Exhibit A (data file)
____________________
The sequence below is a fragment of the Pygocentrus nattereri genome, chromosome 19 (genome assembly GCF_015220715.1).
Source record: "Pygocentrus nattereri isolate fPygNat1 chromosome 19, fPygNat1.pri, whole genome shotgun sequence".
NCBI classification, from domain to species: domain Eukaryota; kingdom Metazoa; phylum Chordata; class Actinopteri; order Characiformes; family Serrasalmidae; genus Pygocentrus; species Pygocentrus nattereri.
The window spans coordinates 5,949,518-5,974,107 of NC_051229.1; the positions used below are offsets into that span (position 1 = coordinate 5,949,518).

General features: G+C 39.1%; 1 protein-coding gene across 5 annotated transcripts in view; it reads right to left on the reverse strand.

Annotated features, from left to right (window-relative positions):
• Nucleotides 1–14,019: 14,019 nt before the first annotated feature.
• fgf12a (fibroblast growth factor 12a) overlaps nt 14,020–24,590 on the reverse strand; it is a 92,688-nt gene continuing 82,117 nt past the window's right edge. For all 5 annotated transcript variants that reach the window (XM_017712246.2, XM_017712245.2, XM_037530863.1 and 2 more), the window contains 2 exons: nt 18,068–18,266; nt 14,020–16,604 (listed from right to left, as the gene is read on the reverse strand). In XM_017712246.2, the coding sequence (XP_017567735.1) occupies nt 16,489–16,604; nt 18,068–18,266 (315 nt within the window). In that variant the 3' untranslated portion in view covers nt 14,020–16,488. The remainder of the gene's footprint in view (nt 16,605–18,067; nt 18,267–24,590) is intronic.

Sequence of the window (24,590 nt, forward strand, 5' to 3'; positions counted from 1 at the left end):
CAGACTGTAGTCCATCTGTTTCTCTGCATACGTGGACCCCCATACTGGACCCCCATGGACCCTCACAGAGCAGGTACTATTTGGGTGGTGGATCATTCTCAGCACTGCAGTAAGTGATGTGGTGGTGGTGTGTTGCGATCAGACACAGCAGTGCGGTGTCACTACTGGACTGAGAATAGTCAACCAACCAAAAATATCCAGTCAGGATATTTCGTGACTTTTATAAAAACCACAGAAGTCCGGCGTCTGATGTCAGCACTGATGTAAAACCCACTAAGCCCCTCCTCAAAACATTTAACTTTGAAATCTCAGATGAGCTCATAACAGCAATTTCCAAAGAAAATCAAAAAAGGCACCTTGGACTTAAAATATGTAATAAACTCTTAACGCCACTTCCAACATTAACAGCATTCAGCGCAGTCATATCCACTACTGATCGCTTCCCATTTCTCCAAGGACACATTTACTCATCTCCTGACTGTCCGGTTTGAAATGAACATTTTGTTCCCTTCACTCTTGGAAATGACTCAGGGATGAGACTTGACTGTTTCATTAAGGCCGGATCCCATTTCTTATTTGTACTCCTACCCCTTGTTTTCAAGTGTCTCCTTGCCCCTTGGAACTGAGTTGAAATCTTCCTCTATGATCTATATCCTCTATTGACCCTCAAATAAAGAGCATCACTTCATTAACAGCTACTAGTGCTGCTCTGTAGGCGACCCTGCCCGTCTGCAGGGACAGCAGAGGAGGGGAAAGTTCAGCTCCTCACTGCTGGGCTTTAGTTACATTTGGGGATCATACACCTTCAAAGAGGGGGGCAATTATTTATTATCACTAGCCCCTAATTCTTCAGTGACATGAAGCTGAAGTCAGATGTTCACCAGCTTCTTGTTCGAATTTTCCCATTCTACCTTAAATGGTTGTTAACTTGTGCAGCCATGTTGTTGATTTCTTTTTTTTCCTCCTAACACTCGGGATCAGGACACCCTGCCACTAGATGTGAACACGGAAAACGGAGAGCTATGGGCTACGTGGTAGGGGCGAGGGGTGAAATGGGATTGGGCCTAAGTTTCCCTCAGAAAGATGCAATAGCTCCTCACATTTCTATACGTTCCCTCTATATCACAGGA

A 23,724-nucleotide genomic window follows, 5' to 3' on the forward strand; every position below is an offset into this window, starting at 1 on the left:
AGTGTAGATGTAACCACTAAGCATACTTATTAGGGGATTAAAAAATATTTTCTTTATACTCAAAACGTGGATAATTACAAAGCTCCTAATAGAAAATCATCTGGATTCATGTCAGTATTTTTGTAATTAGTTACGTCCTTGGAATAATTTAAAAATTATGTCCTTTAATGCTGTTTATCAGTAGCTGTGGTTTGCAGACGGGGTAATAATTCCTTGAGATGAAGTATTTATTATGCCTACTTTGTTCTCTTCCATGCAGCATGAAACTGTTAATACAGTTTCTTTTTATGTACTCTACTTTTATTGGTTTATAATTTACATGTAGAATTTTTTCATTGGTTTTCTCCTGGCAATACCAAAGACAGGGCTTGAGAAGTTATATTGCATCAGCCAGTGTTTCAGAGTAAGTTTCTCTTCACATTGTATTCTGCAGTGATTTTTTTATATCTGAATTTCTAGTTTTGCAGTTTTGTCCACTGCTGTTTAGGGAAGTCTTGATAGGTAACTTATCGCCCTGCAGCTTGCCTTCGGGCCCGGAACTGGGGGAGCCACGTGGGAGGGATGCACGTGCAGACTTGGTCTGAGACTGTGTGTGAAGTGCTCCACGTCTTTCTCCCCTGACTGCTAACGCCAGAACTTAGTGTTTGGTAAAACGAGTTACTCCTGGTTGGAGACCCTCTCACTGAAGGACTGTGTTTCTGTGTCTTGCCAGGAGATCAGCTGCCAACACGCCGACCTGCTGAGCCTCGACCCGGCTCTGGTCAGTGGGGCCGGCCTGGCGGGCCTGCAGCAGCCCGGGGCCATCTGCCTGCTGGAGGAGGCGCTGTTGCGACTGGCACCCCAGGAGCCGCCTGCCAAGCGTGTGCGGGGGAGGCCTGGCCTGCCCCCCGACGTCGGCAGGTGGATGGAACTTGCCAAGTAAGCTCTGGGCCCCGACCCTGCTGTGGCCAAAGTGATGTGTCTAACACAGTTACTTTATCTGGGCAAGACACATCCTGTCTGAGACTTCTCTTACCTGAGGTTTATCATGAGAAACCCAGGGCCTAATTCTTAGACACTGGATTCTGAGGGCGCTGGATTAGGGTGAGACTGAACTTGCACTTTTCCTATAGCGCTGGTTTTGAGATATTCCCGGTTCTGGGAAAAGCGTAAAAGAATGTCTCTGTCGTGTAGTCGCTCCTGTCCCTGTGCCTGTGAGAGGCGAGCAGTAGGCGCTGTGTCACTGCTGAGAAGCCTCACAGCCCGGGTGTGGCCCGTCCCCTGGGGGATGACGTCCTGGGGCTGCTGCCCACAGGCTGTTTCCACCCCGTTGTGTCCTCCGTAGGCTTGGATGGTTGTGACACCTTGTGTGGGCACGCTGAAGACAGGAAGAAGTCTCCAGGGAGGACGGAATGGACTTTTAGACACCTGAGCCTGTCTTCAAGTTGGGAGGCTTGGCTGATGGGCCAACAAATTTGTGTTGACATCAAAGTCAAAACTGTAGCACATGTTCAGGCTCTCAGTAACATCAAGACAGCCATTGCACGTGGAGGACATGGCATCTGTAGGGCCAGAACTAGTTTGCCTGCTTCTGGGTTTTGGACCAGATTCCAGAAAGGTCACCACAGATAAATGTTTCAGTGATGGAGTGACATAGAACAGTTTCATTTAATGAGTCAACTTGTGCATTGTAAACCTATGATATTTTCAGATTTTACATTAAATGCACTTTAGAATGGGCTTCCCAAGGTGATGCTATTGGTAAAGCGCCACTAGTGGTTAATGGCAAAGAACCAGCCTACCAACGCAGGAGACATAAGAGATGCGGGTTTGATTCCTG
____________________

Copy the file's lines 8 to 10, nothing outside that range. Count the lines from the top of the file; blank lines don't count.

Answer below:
• fgf12a (fibroblast growth factor 12a) overlaps nt 14,020–24,590 on the reverse strand; it is a 92,688-nt gene continuing 82,117 nt past the window's right edge. For all 5 annotated transcript variants that reach the window (XM_017712246.2, XM_017712245.2, XM_037530863.1 and 2 more), the window contains 2 exons: nt 18,068–18,266; nt 14,020–16,604 (listed from right to left, as the gene is read on the reverse strand). In XM_017712246.2, the coding sequence (XP_017567735.1) occupies nt 16,489–16,604; nt 18,068–18,266 (315 nt within the window). In that variant the 3' untranslated portion in view covers nt 14,020–16,488. The remainder of the gene's footprint in view (nt 16,605–18,067; nt 18,267–24,590) is intronic.

Sequence of the window (24,590 nt, forward strand, 5' to 3'; positions counted from 1 at the left end):
CAGACTGTAGTCCATCTGTTTCTCTGCATACGTGGACCCCCATACTGGACCCCCATGGACCCTCACAGAGCAGGTACTATTTGGGTGGTGGATCATTCTCAGCACTGCAGTAAGTGATGTGGTGGTGGTGTGTTGCGATCAGACACAGCAGTGCGGTGTCACTACTGGACTGAGAATAGTCAACCAACCAAAAATATCCAGTCAGGATATTTCGTGACTTTTATAAAAACCACAGAAGTCCGGCGTCTGATGTCAGCACTGATGTAAAACCCACTAAGCCCCTCCTCAAAACATTTAACTTTGAAATCTCAGATGAGCTCATAACAGCAATTTCCAAAGAAAATCAAAAAAGGCACCTTGGACTTAAAATATGTAATAAACTCTTAACGCCACTTCCAACATTAACAGCATTCAGCGCAGTCATATCCACTACTGATCGCTTCCCATTTCTCCAAGGACACATTTACTCATCTCCTGACTGTCCGGTTTGAAATGAACATTTTGTTCCCTTCACTCTTGGAAATGACTCAGGGATGAGACTTGACTGTTTCATTAAGGCCGGATCCCATTTCTTATTTGTACTCCTACCCCTTGTTTTCAAGTGTCTCCTTGCCCCTTGGAACTGAGTTGAAATCTTCCTCTATGATCTATATCCTCTATTGACCCTCAAATAAAGAGCATCACTTCATTAACAGCTACTAGTGCTGCTCTGTAGGCGACCCTGCCCGTCTGCAGGGACAGCAGAGGAGGGGAAAGTTCAGCTCCTCACTGCTGGGCTTTAGTTACATTTGGGGATCATACACCTTCAAAGAGGGGGGCAATTATTTATTATCACTAGCCCCTAATTCTTCAGTGACATGAAGCTGAAGTCAGATGTTCACCAGCTTCTTGTTCGAATTTTCCCATTCTACCTTAAATGGTTGTTAACTTGTGCAGCCATGTTGTTGATTTCTTTTTTTTCCTCCTAACACTCGGGATCAGGACACCCTGCCACTAGATGTGAACACGGAAAACGGAGAGCTATGGGCTACGTGGTAGGGGCGAGGGGTGAAATGGGATTGGGCCTAAGTTTCCCTCAGAAAGATGCAATAGCTCCTCACATTTCTATACGTTCCCTCTATATCACAGGA